I, however, think that it simply means one capable of sympathy. All the things which are here said of the Levitical priests do not indeed apply to Christ; for Christ we know was exempt from every contagion of sin; he therefore differed from others in this respect, that he had no necessity of offering a sacrifice for himself. But it is enough for us to know that he bare our infirmities, though free from sin and undefiled. Then, as to the ancient and Levitical priests, the Apostle says, that they were subject to human infirmity, and that they made atonement also for their own sins, that they might not only be kind to others when gone astray, but also condole or sympathize with them. This part ought to be so far applied to Christ as to include that exception which he mentioned before, that is, that he bare our infirmities, being yet without sin. At the same time, though ever free from sin, yet that experience of infirmities before described is alone abundantly sufficient to incline him to help us, to make him merciful and ready to pardon, to render him solicitous for us in our miseries. The sum of what is said is, that Christ is a brother to us, not only on account of unity as to flesh and nature, but also by becoming a partaker of our infirmities, so that he is led, and as it were formed, to show forbearance and kindness. The participle, δυνάμενος is more forcible than in our common tongue, qui possit, “who can,” for it expresses aptness or fitness. The ignorant and those out of the way, or erring, he has named instead of sinners, according to what is done in Hebrew; for שגגה, shegage, means every kind of error or offense, as I shall have presently an occasion to explain.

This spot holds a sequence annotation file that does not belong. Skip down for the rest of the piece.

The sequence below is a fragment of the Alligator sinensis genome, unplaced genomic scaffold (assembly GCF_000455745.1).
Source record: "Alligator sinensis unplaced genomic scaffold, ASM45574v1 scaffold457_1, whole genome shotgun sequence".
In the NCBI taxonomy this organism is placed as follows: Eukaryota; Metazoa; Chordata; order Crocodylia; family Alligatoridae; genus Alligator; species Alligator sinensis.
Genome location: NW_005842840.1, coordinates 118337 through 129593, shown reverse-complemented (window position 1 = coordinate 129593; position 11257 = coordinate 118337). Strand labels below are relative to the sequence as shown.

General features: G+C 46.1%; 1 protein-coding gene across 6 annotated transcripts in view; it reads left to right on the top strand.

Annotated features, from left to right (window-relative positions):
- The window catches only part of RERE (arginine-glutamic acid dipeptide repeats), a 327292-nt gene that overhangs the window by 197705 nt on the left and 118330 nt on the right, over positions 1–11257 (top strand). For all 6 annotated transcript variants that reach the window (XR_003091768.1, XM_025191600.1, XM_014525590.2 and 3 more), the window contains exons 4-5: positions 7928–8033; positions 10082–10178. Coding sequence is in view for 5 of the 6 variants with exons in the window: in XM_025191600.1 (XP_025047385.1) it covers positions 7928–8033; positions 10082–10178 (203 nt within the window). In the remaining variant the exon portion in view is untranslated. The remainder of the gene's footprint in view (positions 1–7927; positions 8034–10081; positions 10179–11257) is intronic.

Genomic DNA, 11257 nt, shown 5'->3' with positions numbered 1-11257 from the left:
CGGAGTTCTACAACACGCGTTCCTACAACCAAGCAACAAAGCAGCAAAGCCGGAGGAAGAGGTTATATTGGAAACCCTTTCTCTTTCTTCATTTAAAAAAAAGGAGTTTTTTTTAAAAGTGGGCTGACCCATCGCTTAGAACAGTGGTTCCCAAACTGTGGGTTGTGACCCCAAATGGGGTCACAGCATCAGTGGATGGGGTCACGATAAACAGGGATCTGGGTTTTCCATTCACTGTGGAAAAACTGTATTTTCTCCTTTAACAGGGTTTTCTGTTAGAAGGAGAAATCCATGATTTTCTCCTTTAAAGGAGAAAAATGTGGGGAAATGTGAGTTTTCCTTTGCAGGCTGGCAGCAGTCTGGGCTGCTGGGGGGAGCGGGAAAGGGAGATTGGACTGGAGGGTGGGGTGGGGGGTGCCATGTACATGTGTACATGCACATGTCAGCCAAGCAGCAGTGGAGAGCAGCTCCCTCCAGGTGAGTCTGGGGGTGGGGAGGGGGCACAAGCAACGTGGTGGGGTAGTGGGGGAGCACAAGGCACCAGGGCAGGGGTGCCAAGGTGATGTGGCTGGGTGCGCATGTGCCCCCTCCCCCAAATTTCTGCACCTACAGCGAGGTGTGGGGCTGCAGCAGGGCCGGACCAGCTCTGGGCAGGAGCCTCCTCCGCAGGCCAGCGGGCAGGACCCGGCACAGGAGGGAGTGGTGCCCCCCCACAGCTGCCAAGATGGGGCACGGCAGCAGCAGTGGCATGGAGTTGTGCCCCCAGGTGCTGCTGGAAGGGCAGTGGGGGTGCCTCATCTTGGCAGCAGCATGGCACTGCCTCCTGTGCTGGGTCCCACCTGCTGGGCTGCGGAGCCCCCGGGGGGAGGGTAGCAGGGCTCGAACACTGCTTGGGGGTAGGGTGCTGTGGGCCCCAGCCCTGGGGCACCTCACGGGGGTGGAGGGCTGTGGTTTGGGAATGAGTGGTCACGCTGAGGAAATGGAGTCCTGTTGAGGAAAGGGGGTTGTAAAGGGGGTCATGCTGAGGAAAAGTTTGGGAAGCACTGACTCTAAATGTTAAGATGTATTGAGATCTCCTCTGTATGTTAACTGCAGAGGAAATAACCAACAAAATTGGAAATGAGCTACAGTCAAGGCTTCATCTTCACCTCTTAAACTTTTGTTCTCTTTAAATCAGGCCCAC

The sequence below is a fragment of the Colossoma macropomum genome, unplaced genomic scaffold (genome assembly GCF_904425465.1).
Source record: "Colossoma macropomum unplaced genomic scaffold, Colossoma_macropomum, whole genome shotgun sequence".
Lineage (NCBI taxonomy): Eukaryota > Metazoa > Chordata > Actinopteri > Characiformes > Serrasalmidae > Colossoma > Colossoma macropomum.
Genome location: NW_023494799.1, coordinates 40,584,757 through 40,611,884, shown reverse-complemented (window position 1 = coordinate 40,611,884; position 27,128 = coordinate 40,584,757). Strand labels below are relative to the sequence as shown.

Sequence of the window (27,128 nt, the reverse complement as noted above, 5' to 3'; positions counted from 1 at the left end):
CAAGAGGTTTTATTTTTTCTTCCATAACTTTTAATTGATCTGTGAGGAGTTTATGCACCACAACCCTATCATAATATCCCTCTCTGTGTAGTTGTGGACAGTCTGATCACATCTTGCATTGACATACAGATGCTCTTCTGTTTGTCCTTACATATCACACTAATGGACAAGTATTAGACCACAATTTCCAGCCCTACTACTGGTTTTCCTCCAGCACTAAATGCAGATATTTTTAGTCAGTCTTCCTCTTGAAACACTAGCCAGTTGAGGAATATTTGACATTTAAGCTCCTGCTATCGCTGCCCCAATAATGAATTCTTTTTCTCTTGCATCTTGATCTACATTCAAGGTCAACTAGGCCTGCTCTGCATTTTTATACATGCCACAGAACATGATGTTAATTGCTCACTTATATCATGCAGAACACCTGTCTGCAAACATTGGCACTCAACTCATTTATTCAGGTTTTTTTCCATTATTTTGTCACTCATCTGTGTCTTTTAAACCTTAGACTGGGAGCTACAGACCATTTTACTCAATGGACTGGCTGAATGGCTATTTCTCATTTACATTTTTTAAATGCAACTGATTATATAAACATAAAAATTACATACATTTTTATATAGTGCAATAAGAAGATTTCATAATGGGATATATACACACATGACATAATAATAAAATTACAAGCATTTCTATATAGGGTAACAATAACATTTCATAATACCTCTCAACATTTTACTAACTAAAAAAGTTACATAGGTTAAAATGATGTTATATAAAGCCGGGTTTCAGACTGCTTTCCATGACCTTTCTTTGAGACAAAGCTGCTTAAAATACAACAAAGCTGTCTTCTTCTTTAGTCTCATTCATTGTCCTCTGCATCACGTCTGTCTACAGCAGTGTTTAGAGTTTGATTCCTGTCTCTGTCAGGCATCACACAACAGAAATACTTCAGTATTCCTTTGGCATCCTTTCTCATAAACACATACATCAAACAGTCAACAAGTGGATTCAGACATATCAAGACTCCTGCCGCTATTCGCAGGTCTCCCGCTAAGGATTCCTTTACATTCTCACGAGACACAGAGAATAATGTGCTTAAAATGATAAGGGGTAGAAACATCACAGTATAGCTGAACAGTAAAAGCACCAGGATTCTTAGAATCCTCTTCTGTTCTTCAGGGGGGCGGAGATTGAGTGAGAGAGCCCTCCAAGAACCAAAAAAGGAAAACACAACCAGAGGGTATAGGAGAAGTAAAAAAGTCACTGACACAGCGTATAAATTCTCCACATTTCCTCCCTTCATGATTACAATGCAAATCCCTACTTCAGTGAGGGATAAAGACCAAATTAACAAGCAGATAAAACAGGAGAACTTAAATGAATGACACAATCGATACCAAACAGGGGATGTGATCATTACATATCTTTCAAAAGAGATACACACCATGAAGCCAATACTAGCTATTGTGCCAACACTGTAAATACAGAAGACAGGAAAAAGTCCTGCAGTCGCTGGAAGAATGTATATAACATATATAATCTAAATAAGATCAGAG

4. And no man, etc. There is to be noticed in this verse partly a likeness and partly a difference. What makes an office lawful is the call of God; so that no one can rightly and orderly perform it without being made fit for it by God. Christ and Aaron had this in common, that God called them both; but they differed in this, that Christ succeeded by a new and different way and was made a perpetual priest. It is hence evident that Aaron’s priesthood was temporary, for it was to cease. We see the object of the Apostle; it was to defend the right of Christ’s priesthood; and he did this by showing that God was its author. But this would not have been sufficient, unless it was made evident that an end was to be put to the old in order that a room might be obtained for this. And this point he proves by directing our attention to the terms on which Aaron was appointed, for we are not to extend them further than God’s decree; and he will presently make it evident how long God had designed this order to continue. Christ then is a lawful priest, for he was appointed by God’s authority. What is to be said of Aaron and his successors? That they had as much right as was granted them by the Lord, but not so much as men according to their own fancy concede to them.